| 8:43 pm on Jul 9, 2003 (gmt 0)|
You can get
Even thought getting 800 is the best thing to do, however you wanna be aware of the fact that, if you are going to get an 800 number, it might have been used before and you might end up getting lot of wrong numbers depending upon the popularity of the company owing the number.
However there are still lot of people are not aware of the fact that 866 or even 877 is a toll free number :(
Below is what I would recommend::
1) Get a toll free number that you can brand it like 1-8xx-call-4me or 1-8xx-any-thing or 1-8xx-company (just something that would be easy for people to remember, a easy to remember number can prove very beneficial for the success of any business)
2) Make sure that on your web site you *specify* that TOLL FREE number.. cuz if the end user is aware of it.. it does not hurt.. and if they are not.. you don't wanna miss those customers.
Hope this helps.
| 8:55 pm on Jul 9, 2003 (gmt 0)|
|if you are going to get an 800 number, it might have been used before and you might end up getting lot of wrong numbers depending upon the popularity of the company owing the number. |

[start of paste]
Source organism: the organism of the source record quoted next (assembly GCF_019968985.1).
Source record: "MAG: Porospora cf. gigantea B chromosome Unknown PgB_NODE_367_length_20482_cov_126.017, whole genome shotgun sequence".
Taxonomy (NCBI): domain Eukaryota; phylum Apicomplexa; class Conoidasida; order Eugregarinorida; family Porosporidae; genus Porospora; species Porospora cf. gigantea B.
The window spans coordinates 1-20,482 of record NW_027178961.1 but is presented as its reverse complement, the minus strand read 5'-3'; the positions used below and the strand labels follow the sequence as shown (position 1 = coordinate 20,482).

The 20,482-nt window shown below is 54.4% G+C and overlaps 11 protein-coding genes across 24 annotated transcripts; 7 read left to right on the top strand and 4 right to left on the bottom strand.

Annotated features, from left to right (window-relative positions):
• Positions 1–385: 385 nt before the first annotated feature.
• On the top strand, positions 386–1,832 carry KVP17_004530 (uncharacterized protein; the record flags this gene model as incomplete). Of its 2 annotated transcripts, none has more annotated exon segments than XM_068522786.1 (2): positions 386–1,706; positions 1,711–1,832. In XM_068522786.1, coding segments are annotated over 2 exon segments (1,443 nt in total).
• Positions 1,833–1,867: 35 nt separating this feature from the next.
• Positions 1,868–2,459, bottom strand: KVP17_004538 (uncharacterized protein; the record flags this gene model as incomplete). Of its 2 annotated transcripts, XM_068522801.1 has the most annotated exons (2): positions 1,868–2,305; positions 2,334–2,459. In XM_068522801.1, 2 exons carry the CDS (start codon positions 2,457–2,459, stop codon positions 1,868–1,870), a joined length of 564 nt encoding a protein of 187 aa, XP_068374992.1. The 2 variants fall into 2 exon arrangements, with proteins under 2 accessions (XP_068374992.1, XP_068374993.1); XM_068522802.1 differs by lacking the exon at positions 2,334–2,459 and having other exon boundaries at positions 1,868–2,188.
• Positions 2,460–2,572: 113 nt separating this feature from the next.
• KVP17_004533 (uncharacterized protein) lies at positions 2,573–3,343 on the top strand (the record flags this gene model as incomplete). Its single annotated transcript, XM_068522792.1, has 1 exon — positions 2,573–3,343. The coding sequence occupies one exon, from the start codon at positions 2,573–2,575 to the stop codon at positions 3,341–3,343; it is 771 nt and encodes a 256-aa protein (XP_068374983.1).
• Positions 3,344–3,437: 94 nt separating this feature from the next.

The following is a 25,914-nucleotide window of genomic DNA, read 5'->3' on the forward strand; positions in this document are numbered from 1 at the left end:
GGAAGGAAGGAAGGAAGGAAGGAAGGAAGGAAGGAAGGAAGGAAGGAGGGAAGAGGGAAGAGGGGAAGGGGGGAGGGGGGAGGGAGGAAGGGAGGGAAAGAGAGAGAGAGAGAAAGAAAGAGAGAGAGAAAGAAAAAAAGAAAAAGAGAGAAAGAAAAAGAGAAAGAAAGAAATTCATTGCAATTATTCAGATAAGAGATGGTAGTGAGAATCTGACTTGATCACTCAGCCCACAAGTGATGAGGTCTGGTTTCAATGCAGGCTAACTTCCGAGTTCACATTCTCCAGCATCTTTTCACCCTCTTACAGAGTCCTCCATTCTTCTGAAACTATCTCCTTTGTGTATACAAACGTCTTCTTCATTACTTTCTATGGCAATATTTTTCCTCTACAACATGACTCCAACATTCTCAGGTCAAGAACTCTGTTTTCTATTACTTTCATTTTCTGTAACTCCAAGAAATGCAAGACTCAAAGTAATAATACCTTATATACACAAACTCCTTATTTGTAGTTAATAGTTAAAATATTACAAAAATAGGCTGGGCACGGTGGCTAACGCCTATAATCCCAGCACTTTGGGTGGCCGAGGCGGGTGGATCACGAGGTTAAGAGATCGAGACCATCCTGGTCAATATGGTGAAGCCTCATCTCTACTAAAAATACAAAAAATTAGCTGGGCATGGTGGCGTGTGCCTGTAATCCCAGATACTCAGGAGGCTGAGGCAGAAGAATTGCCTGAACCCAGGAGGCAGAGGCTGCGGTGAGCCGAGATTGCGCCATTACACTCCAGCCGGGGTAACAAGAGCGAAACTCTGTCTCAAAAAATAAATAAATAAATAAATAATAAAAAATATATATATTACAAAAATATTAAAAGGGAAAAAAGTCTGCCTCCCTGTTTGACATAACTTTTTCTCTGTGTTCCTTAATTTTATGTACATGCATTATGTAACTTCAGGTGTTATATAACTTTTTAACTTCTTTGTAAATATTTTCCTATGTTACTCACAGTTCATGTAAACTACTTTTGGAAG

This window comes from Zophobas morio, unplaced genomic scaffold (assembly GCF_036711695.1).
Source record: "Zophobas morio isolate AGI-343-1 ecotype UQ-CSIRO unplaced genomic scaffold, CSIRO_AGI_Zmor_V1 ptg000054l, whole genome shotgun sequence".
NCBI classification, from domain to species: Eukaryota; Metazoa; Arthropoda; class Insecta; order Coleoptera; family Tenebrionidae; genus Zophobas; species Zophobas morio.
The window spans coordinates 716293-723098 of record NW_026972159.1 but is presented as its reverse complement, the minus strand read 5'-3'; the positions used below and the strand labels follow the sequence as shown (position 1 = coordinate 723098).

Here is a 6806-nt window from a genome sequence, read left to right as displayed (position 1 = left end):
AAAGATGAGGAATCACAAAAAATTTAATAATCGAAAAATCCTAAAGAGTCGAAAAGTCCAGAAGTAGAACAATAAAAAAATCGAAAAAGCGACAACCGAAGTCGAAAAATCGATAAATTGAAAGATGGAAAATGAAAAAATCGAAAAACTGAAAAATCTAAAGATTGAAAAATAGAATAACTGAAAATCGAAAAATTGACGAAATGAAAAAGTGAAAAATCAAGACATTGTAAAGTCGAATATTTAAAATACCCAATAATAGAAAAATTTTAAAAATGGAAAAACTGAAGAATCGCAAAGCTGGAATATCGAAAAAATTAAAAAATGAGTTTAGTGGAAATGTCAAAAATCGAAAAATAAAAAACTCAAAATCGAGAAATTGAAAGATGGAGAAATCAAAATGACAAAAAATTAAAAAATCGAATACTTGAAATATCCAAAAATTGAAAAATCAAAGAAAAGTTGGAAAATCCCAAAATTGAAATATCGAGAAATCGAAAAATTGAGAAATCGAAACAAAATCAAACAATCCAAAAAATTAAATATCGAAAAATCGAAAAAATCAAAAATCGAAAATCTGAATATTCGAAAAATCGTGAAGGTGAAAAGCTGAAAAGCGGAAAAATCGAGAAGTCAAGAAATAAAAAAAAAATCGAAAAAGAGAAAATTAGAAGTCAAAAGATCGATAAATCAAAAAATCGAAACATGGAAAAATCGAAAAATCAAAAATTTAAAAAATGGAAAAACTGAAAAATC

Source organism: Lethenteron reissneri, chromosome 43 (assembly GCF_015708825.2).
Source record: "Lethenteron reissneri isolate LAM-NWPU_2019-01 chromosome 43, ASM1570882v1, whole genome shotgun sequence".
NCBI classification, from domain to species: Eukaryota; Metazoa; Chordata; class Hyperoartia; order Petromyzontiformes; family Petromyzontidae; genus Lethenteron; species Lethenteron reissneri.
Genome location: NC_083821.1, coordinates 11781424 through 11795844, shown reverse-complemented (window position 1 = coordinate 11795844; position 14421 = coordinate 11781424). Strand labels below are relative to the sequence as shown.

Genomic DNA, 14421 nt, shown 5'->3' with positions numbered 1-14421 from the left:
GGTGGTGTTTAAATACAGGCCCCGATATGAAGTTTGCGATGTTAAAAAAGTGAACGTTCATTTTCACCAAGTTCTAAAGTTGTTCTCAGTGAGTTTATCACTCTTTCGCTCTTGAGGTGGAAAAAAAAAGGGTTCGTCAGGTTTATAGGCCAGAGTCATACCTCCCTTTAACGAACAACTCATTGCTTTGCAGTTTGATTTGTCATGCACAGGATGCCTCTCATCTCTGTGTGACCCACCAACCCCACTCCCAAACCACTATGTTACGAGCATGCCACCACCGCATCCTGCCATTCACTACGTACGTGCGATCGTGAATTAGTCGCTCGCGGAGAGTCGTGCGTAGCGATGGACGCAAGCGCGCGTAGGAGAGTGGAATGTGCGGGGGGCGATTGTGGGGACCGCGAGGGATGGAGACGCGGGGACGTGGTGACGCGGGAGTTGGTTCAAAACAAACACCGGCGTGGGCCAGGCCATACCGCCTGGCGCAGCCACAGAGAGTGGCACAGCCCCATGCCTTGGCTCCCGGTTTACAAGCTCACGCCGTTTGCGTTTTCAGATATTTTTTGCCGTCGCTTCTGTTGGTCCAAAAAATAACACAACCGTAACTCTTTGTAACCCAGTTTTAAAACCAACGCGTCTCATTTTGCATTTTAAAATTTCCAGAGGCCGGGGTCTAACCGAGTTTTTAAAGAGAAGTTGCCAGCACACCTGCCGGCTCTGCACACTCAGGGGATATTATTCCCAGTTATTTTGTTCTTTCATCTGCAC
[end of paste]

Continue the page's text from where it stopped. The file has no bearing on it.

I'd search Google before getting an 800 number: 800-***-****.
A lot of phone numbers show up on web pages and newsgroups. It's not 100%, but it may help you to avoid getting a lot of unwanted calls.
| 9:12 pm on Jul 9, 2003 (gmt 0)|
Unless you have loads of people sitting around waiting to answer the 800# you should take a look at some of the new voicemail/virtual pbx services out there. You'll find many companies hosting these by searching google for 800 voice mail ...
| 9:29 pm on Jul 9, 2003 (gmt 0)|
I have to disagree about using vanity names in the number such as 800-com-pany. After an informal poll, it was clear to me that most people just do not like to take the extra time to figure out what the numbers are on the keypad.
Furthermore, I think there is the possibility that having a number like 877-777-8888 tends to lend credibility to the company as people may think that the number is difficult to get and your company must be with it.
By the way, AT&T has an availability checker to find numbers (most providers do).
| 9:32 pm on Jul 9, 2003 (gmt 0)|
Kevin, I respectfully disagree. I'll always know how to get a hold of UPS and FedEx wherever I am, due to their visible 800 numbers:
| 9:59 pm on Jul 9, 2003 (gmt 0)|
I think that vanity names are for human memory. However, on your site I would think it's best to tranlate into numbers and include in parentheses next to the vanity name.
| 12:23 pm on Jul 10, 2003 (gmt 0)|
nice thread - please leave specific companies out of this discussion ;-)
| 12:38 pm on Jul 10, 2003 (gmt 0)|
|what's the best way to set it up and where its possible to save money |
Nearly all long distance carriers can do an 800# for you. If you're satisifed with your current LD carrier, just call them and tell them you want an 800# ... their customer service folks will take care of you.